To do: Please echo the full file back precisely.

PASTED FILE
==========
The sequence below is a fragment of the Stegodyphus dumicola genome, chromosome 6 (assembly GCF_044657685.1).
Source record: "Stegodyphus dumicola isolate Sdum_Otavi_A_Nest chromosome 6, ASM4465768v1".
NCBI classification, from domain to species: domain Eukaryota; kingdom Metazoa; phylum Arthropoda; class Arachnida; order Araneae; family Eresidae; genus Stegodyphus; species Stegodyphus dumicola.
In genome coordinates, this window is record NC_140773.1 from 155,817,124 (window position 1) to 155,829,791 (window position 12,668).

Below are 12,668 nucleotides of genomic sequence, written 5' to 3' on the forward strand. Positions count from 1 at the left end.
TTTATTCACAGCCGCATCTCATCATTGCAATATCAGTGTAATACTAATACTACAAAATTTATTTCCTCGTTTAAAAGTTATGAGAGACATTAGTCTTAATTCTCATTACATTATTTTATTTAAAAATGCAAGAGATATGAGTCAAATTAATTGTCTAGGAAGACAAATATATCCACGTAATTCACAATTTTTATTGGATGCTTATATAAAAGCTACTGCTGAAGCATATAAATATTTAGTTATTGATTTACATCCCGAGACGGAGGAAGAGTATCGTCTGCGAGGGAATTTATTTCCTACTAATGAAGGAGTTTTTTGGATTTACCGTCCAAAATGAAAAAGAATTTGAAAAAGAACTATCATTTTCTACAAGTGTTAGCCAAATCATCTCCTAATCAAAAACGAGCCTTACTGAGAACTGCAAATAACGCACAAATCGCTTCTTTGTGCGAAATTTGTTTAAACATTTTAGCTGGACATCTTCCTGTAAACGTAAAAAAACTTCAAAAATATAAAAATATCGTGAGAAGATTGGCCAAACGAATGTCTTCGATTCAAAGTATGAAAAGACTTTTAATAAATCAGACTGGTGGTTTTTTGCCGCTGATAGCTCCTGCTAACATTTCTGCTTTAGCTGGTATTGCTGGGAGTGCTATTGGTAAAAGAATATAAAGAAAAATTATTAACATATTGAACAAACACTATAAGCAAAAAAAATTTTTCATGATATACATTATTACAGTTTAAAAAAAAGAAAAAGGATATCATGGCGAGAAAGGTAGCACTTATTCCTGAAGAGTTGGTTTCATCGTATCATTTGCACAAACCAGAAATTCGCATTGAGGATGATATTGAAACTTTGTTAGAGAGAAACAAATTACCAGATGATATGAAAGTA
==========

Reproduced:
The sequence below is a fragment of the Stegodyphus dumicola genome, chromosome 6 (assembly GCF_044657685.1).
Source record: "Stegodyphus dumicola isolate Sdum_Otavi_A_Nest chromosome 6, ASM4465768v1".
NCBI classification, from domain to species: domain Eukaryota; kingdom Metazoa; phylum Arthropoda; class Arachnida; order Araneae; family Eresidae; genus Stegodyphus; species Stegodyphus dumicola.
In genome coordinates, this window is record NC_140773.1 from 155,817,124 (window position 1) to 155,829,791 (window position 12,668).

Below are 12,668 nucleotides of genomic sequence, written 5' to 3' on the forward strand. Positions count from 1 at the left end.
TTTATTCACAGCCGCATCTCATCATTGCAATATCAGTGTAATACTAATACTACAAAATTTATTTCCTCGTTTAAAAGTTATGAGAGACATTAGTCTTAATTCTCATTACATTATTTTATTTAAAAATGCAAGAGATATGAGTCAAATTAATTGTCTAGGAAGACAAATATATCCACGTAATTCACAATTTTTATTGGATGCTTATATAAAAGCTACTGCTGAAGCATATAAATATTTAGTTATTGATTTACATCCCGAGACGGAGGAAGAGTATCGTCTGCGAGGGAATTTATTTCCTACTAATGAAGGAGTTTTTTGGATTTACCGTCCAAAATGAAAAAGAATTTGAAAAAGAACTATCATTTTCTACAAGTGTTAGCCAAATCATCTCCTAATCAAAAACGAGCCTTACTGAGAACTGCAAATAACGCACAAATCGCTTCTTTGTGCGAAATTTGTTTAAACATTTTAGCTGGACATCTTCCTGTAAACGTAAAAAAACTTCAAAAATATAAAAATATCGTGAGAAGATTGGCCAAACGAATGTCTTCGATTCAAAGTATGAAAAGACTTTTAATAAATCAGACTGGTGGTTTTTTGCCGCTGATAGCTCCTGCTAACATTTCTGCTTTAGCTGGTATTGCTGGGAGTGCTATTGGTAAAAGAATATAAAGAAAAATTATTAACATATTGAACAAACACTATAAGCAAAAAAAATTTTTCATGATATACATTATTACAGTTTAAAAAAAAGAAAAAGGATATCATGGCGAGAAAGGTAGCACTTATTCCTGAAGAGTTGGTTTCATCGTATCATTTGCACAAACCAGAAATTCGCATTGAGGATGATATTGAAACTTTGTTAGAGAGAAACAAATTACCAGATGATATGAAAGTA